There currently is no cure for UCMD and treatments focus on managing the symptoms of the disease. For example, regular stretching and movement under the guidance of a trained physiotherapist can help slow muscle weakness. Use of assistive aids such as splints, crutches, and wheelchairs also can help improve mobility.

Some UCMD patients may have feeding difficulties such as taking a long time to finish eating or difficulty swallowing food due to muscle weakness. That can manifest as failure to thrive (the inability to gain weight or sudden weight loss). It also can cause nutritional deficits. Consultation with a trained nutritionist can help plan meals to increase energy intake. In severe cases, gastrostomy, or the surgical insertion of a feeding tube through the skin into the stomach, may be required to boost weight gain.

Respiratory problems may occur in UCMD patients. Antibiotics are prescribed in case of respiratory infections. During severe episodes of respiratory distress, supplemental oxygen and/or ventilation support may be necessary to help patients breathe. Cough medicines and bronchodilators may be prescribed to help cough up mucus and clear the airways.

In cases of scoliosis and contractures, surgery may be required to correct the defect.

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Muscular Dystrophy News is strictly a news and information website about the disease. It does not provide medical advice, diagnosis, or treatment. This content is not intended to be a substitute for professional medical advice, diagnosis, or treatment. Always seek the advice of your physician or other qualified healthcare providers with any questions you may have regarding a medical condition. Never disregard professional medical advice or delay in seeking it because of something you have read on this website.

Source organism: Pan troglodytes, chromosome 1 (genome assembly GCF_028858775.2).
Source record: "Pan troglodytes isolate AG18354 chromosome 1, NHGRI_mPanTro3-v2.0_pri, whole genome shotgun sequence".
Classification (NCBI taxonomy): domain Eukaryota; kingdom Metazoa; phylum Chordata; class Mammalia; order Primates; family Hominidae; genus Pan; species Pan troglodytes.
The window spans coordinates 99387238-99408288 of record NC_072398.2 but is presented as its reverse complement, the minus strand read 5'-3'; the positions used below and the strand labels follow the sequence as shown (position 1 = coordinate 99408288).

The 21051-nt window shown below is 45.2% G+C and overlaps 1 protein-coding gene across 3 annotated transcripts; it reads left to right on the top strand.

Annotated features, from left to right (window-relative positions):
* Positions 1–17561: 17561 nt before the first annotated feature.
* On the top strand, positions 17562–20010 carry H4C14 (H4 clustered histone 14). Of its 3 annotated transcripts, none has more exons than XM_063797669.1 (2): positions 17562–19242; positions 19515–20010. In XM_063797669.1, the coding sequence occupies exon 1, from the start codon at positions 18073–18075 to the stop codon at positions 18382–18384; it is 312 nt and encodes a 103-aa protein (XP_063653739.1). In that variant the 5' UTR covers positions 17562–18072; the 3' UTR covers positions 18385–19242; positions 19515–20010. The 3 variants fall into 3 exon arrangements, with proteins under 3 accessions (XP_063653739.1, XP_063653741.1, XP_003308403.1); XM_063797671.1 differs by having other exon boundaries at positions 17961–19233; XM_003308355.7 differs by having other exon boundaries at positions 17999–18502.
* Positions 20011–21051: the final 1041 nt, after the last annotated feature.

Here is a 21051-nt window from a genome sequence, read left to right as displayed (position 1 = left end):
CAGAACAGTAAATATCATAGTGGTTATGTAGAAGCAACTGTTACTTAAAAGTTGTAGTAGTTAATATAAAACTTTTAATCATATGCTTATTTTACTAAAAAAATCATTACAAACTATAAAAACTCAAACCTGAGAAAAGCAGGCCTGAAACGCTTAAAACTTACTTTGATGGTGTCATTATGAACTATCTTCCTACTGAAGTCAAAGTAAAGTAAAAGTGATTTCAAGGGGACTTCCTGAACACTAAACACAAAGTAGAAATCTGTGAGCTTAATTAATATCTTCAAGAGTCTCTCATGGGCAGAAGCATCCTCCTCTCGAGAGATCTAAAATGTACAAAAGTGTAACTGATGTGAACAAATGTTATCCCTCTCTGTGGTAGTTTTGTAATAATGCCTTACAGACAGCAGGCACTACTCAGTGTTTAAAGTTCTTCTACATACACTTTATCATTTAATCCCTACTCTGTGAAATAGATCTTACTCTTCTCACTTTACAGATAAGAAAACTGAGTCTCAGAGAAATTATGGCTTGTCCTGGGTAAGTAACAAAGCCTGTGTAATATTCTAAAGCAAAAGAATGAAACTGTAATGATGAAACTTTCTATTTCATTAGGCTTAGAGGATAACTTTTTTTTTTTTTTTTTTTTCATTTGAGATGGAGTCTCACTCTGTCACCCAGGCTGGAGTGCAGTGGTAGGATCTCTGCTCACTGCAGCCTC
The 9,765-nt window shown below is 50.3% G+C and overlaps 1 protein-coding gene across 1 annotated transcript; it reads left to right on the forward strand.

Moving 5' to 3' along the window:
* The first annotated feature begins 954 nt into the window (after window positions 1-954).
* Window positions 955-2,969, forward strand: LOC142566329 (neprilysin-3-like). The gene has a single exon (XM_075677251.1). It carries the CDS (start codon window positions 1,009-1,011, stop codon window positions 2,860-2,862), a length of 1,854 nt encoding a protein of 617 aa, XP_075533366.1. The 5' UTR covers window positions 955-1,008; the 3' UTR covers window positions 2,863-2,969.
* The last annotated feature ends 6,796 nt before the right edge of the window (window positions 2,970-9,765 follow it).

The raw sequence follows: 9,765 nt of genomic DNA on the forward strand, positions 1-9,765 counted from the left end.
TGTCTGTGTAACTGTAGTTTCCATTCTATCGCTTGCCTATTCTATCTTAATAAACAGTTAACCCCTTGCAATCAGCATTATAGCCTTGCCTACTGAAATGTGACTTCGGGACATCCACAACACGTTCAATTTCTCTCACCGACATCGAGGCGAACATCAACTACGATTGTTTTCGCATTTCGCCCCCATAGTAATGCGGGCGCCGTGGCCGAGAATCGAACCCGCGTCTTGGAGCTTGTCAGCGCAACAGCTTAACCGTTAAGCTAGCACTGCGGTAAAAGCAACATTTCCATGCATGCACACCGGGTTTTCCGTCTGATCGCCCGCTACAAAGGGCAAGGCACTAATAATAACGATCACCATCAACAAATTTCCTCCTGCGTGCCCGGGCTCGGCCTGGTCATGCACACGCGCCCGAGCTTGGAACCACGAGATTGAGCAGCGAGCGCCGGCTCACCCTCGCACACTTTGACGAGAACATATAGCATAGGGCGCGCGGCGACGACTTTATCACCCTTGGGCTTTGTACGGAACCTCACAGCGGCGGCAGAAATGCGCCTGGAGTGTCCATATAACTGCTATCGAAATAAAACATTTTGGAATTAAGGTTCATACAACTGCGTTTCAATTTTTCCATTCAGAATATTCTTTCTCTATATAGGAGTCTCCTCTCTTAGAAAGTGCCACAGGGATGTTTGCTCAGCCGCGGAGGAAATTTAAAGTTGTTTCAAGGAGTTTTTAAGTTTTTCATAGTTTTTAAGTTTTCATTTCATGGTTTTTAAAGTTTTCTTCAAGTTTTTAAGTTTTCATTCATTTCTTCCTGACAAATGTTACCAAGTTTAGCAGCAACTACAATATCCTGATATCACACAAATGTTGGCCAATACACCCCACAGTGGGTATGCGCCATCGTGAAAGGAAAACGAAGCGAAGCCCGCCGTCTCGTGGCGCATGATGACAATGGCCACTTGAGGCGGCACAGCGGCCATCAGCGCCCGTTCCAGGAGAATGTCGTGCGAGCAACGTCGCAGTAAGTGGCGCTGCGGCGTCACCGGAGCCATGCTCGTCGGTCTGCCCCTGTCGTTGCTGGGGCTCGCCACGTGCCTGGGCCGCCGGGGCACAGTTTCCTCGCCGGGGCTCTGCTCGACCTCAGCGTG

Vijaya Iyer is a freelance science writer for BioNews Services. She has contributed content to their several disease-specific websites, including cystic fibrosis, multiple sclerosis, muscular dystrophy, among others. She holds a PhD in Microbiology from Kansas State University, where her research focused on molecular biology, bacterial interactions, metabolism, and animal models to study bacterial infections. Following the completion of her PhD, Dr. Iyer went on to complete three postdoctoral fellowships at Kansas State University, University of Miami and Temple University. She joined BioNews Services to utilize her scientific background and writing skills to help patients and caregivers remain abreast with important scientific breakthroughs.
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Vijaya Iyer is a freelance science writer for BioNews Services. She has contributed content to their several disease-specific websites, including cystic fibrosis, multiple sclerosis, muscular dystrophy, among others. She holds a PhD in Microbiology from Kansas State University, where her research focused on molecular biology, bacterial interactions, metabolism, and animal models to study bacterial infections. Following the completion of her PhD, Dr. Iyer went on to complete three postdoctoral fellowships at Kansas State University, University of Miami and Temple University. She joined BioNews Services to utilize her scientific background and writing skills to help patients and caregivers remain abreast with important scientific breakthroughs.